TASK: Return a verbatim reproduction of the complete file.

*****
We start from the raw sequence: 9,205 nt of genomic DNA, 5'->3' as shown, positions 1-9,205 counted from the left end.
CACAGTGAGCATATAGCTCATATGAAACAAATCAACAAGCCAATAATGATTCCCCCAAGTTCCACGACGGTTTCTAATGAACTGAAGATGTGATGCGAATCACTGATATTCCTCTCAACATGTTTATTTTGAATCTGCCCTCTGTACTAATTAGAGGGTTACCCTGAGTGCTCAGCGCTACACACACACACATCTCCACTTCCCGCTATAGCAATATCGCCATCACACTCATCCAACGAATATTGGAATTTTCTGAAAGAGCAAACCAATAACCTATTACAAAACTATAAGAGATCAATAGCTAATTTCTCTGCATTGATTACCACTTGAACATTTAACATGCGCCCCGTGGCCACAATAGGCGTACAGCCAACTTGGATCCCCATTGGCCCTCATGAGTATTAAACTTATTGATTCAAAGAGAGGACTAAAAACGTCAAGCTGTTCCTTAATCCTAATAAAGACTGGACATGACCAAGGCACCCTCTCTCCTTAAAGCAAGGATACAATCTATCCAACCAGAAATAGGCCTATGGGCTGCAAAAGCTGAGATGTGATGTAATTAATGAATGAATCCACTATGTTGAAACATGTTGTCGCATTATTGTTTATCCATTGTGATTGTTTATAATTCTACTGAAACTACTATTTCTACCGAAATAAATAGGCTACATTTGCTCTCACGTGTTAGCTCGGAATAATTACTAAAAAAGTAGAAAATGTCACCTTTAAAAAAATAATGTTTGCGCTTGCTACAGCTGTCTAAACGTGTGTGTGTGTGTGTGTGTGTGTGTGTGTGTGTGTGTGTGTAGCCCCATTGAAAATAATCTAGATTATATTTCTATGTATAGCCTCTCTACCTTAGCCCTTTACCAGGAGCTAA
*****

We start from the raw sequence: 9,205 nt of genomic DNA, 5'->3' as shown, positions 1-9,205 counted from the left end.
CACAGTGAGCATATAGCTCATATGAAACAAATCAACAAGCCAATAATGATTCCCCCAAGTTCCACGACGGTTTCTAATGAACTGAAGATGTGATGCGAATCACTGATATTCCTCTCAACATGTTTATTTTGAATCTGCCCTCTGTACTAATTAGAGGGTTACCCTGAGTGCTCAGCGCTACACACACACACATCTCCACTTCCCGCTATAGCAATATCGCCATCACACTCATCCAACGAATATTGGAATTTTCTGAAAGAGCAAACCAATAACCTATTACAAAACTATAAGAGATCAATAGCTAATTTCTCTGCATTGATTACCACTTGAACATTTAACATGCGCCCCGTGGCCACAATAGGCGTACAGCCAACTTGGATCCCCATTGGCCCTCATGAGTATTAAACTTATTGATTCAAAGAGAGGACTAAAAACGTCAAGCTGTTCCTTAATCCTAATAAAGACTGGACATGACCAAGGCACCCTCTCTCCTTAAAGCAAGGATACAATCTATCCAACCAGAAATAGGCCTATGGGCTGCAAAAGCTGAGATGTGATGTAATTAATGAATGAATCCACTATGTTGAAACATGTTGTCGCATTATTGTTTATCCATTGTGATTGTTTATAATTCTACTGAAACTACTATTTCTACCGAAATAAATAGGCTACATTTGCTCTCACGTGTTAGCTCGGAATAATTACTAAAAAAGTAGAAAATGTCACCTTTAAAAAAATAATGTTTGCGCTTGCTACAGCTGTCTAAACGTGTGTGTGTGTGTGTGTGTGTGTGTGTGTGTGTGTGTGTGTAGCCCCATTGAAAATAATCTAGATTATATTTCTATGTATAGCCTCTCTACCTTAGCCCTTTACCAGGAGCTAA